Most of this story has already been told—both by journalists in El Mundo and in the documentary film—but the book uniquely offers a more intimate portrayal of Christopher Hartley. In its depiction of the emotional ups and downs of a missionary facing poverty and systemic injustice without being well-equipped to deal with such challenges, readers find a rare, honest picture of the spiritual difficulty of cross-cultural work. The priest’s letters along with the helpful explanatory context from García paint a vivid picture. Over the four years, Hartley’s letters become shorter and more rare. They move from enthusiasm and hope to loneliness and despair. Initially, he is happy for any and all short-term missionaries who join him; toward the end of the correspondence, he admits that the short-term missionaries are not what the mission needs. They need people who will stay. At the beginning, he is quite cautious about whom he will partner with, or accept money from, but as his awareness of poverty and need grows, he becomes more willing to partner with anyone who will help. The tone of the letters moves from optimistic to pessimistic, from certainty about the great things he can accomplish to certainty only that Christ is with the poor and suffering.
The book is valuable, but imperfect. How much more valuable it could have been if it hadn’t had to be a defense of Hartley—if the Church hadn’t felt a need to “control the story” or spin it in a particular way. Over and over again, García—an employee of the Roman Catholic Church—emphasizes that though Hartley was imperfect, he was God’s choice. Though he made enemies, was difficult to get along with, and caused turmoil, people smile when they remember him. Though he was engaged in activism, he was always an evangelist and prayer warrior first and foremost. The Church’s need to emphasize his evangelism displays its own implicit gnosticism, as if the spirit were separate from and more important than the body—the very doctrine Hartley was fighting against.
What is most troubling about this construction of the narrative is all that leaves out, the questions it refuses to raise. Why, for example, does Father Hartley wait months before writing to his supporters about his decision to speak out publicly against the Vicini family—and, when he does finally mention it, why does he speak in such vague terms? Why doesn’t García probe more deeply into the reasons Hartley left? He makes no reference at all to the fact that Bishop Ozoria Acosta ordered Hartley to leave, and apparently accused him of “deplorable” things, as reported by the National Catholic Reporter. (According to the Vicinis’ lawyers, those deplorable things consisted of a bit of gossip about a bishop candidate.) There was clearly conflict within the Church regarding how to handle Hartley’s social justice work, but Garcia is too invested in protecting both the Church and Hartley to reveal those kinds of details.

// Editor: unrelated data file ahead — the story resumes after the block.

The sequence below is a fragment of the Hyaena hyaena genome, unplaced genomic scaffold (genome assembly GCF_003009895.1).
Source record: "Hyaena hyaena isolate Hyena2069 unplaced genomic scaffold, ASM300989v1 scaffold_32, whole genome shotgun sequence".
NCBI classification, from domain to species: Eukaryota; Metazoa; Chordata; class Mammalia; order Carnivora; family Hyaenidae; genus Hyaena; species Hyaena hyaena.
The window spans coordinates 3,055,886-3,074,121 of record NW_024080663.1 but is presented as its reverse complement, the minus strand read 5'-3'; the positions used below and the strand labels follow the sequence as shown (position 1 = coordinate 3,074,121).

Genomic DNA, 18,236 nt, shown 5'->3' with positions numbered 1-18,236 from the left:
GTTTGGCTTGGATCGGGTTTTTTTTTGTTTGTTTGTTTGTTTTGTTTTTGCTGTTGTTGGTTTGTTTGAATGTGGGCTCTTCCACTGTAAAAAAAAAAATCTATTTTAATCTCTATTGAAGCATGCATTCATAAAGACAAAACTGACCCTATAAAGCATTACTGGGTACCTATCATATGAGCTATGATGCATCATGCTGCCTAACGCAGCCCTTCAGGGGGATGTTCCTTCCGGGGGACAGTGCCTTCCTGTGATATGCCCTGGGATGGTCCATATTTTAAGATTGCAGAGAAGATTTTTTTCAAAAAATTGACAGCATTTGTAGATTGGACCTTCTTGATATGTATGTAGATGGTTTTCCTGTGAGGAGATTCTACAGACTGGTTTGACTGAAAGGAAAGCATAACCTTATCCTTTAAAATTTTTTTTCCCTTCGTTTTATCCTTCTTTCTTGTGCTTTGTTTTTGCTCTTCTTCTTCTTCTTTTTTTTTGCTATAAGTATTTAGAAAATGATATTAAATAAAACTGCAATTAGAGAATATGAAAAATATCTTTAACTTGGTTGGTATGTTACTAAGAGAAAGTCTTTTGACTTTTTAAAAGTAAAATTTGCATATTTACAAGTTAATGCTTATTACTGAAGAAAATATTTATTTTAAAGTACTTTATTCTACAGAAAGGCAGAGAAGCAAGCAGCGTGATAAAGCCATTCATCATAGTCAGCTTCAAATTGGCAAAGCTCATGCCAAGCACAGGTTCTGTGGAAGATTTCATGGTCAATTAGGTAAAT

Published in English a full five years after it was first published in Spanish, Slaves in Paradise has a new, rather perfunctory foreword as well as an author’s epilogue added for this edition. According to the epilogue, in 2006 Father Hartley decided to move to Gode, Ethiopia, a place without an established Catholic church. He is still driven by the desire to bring the gospel to those who do not have it. In a 2013 interview, he describes the area where he is ministering as “100% Muslim.” He adds,
There is also a presence of the Orthodox Church, but I am the only Catholic priest there. The Catholic priest closest to me is over 700 kilometers away. Moreover, as the Church in Ethiopia is in great need, I try to collaborate with the Missionaries of Charity who have 18 houses in Ethiopia. There are over 120 sisters. I give them retreats, Spiritual Exercises, formation classes, and they also ask me to go to other countries. Not too long ago, I was in Kenya giving Spiritual Exercises to the juniors (professed religious who are still in formation). This year, I also went to Poland to direct Spiritual Exercises where they had called me. And just before Christmas in 2012, I was asked to give Exercises to all the Italian clergy and religious women working in Ethiopia.
From this interview and others he has given in recent years, it is clear that he still cares deeply for the exploited workers he served and advocates for their cause whenever he is given a platform to do so. It seems odd that this new edition says so little about the years since he left the DR.
But the most pressing questions readers are left with are not about Hartley, but about his former parishioners. Have the lives of the people in the bateyes improved since Father Hartley left in 2006? Has the truly inspiring lawyer Noemí Méndez been able to continue her advocacy on behalf of the oppressed? Is there a new priest celebrating mass in the parish of San José de los Lanos? For Jesus García to travel to the DR to conduct research for this book, research intended to clear the name of Christopher Hartley, seems like a missed opportunity. Readers don’t need just a defense of the priest; readers need to know that the Church still cares about the people he has left behind.